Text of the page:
The Securities and Exchange Commission Tuesday ordered VALIC Financial Advisors to pay nearly $40 million to settle charges that the firm failed to disclose business practices and investment selections that harmed Florida teachers saving for retirement.
In one order, the SEC alleged that from October 2006 to late 2019, VFA failed to tell its teacher clients that the firm’s parent company, Variable Annuity Life Insurance Company, paid a for-profit organization associated with Florida K-12 teachers’ unions to refer business to VALIC and VFA, a Houston-based indirect subsidiary of AIG Retirement Services Inc. The SEC levied a civil penalty of $20 million for the violation.
In the other order, the SEC alleged that VFA failed to disclose to its teacher clients that it received 12b-1 fees and revenue sharing and avoided transaction fees for mutual fund investments for their retirement plans. The SEC said the investments were more expensive than others that were available. The SEC ordered disgorgement of $15.4 million and a civil penalty of $4.5 million. The monetary sanctions will be distributed to harmed investors.
The enforcement action comes about a year after the SEC launched an initiative to protect teachers investing for their retirement in 403(b) and other plans designed for educators. Those plans are notoriously rife with high-fees and are not covered by the federal retirement law that governors company-sponsored 401(k) plans.
“Today’s action should be a signal to teachers and those who sell them investment products,” SEC Chairman Jay Clayton told reporters on a conference call.
Clayton said teachers should ask questions about their investment options and “know how much of your money is going to work for your retirement.”
He warned investment professionals to stop conduct similar to VFA’s and to turn themselves in to SEC enforcement.
‘We believe in substantial credit for self-reporting and cooperation,” Clayton said. “We also believe that those who continue a practice that is clearly inconsistent with the law have no place in our markets.”
The advisory firm did not admit nor deny the SEC’s findings.
“We are pleased to have resolved these matters involving VALIC Financial Advisors, which is taking all necessary steps to ensure a robust program of disclosure improvements and governance enhancements,” an AIG spokesperson said in a statement.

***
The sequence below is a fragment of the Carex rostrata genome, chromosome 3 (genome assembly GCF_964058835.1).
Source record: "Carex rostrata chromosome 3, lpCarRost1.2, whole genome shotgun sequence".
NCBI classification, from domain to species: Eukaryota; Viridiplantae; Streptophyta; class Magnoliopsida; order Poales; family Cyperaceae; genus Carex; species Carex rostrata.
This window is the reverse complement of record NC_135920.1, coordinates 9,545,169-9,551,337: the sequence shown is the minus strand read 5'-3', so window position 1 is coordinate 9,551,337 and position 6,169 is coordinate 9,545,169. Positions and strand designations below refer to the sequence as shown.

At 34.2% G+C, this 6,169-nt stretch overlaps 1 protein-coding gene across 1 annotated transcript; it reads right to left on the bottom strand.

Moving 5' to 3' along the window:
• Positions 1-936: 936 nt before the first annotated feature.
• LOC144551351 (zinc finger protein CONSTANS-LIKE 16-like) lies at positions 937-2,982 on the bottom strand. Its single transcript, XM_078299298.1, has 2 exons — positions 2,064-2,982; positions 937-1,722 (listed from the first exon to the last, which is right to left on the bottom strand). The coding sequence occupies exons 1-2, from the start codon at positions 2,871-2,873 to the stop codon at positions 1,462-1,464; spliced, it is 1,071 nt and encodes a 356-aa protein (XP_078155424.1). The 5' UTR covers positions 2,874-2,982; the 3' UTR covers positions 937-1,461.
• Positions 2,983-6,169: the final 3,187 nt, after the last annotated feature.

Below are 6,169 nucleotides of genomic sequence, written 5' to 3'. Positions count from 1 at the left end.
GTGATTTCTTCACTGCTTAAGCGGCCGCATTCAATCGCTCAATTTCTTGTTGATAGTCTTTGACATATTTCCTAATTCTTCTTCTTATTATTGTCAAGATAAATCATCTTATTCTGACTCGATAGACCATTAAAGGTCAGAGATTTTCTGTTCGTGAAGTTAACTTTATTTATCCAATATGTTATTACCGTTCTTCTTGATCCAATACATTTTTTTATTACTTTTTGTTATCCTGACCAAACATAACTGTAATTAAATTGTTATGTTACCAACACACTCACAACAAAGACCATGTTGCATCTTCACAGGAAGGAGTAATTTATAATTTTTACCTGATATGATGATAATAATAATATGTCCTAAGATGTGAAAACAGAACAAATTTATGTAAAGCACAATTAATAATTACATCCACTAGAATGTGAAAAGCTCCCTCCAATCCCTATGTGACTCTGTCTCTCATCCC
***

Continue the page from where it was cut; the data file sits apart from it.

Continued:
Agency officials indicated they would continue to probe the teacher retirement fund market.
“This case ranks among the commission’s most important actions,” Stephanie Avakian, co-director of the SEC Division of Enforcement, told reporters. “We expect other providers to take a hard look at their arrangements and make sure that their practices are appropriate and that all material conflicts of interest are fully fairly disclosed.”
‘DROP IN THE BUCKET’
The SEC has a long way to go to clean up the $1.1 trillion 403(b) sector, said Tony Isola, head of the 403(b) practice at Ritholtz Wealth Management.
“It’s a drop in the bucket compared to what’s going on,” Isola said. “It’s a start. It’s going to send some shock waves through people. They’re used to acting with impunity. Hopefully, this will lead to other cases. There’s always more than one cockroach.”
But Ken Ford, president and founder of K-12 Financial Advisors, doubts that the SEC’s action will get the attention of AIG let alone the 403(b) marketplace. He notes that the $40 million in sanctions is eclipsed by AIG’s $4.4 billion in income.
“That’s peanuts to a company that size,” Ford said. “It’s a slap on the wrist and not enough to deter future behavior.”
Under the settlement, VFA agreed to cap advisory fees for all Florida K-12 teachers who participate in its advisory product in Florida 403(b) and 457(b) retirement programs. Avakian said VFA’s advisory fee would be held to about 45 basis points.
“That relief is going to be significant to individual teachers over the lifetime of their investments,” she said.
SEC officials noted that VFA failed to report itself for mutual fund disclosure violations through its share class selection initiative. Under that program, firms turning themselves in could avoid fines. Instead, VFA has to pay the $4.5 million civil penalty as part of the order dealing with mutual fund fee disclosures.
While the SEC is wading into the teacher retirement area, Ford has established a blog to analyze 403(b) plans. Recently, Isola set up a Facebook page to help teachers with investment decisions.
Teachers need all the help they can get, Ford said.
“This market is the wild, wild west of retirement plans,” Ford said. “We don’t have anybody protecting teachers from high-fee products. If I’m having a hard time researching a product and deciphering fees that are being charged, it’s almost impossible for the average investor.”
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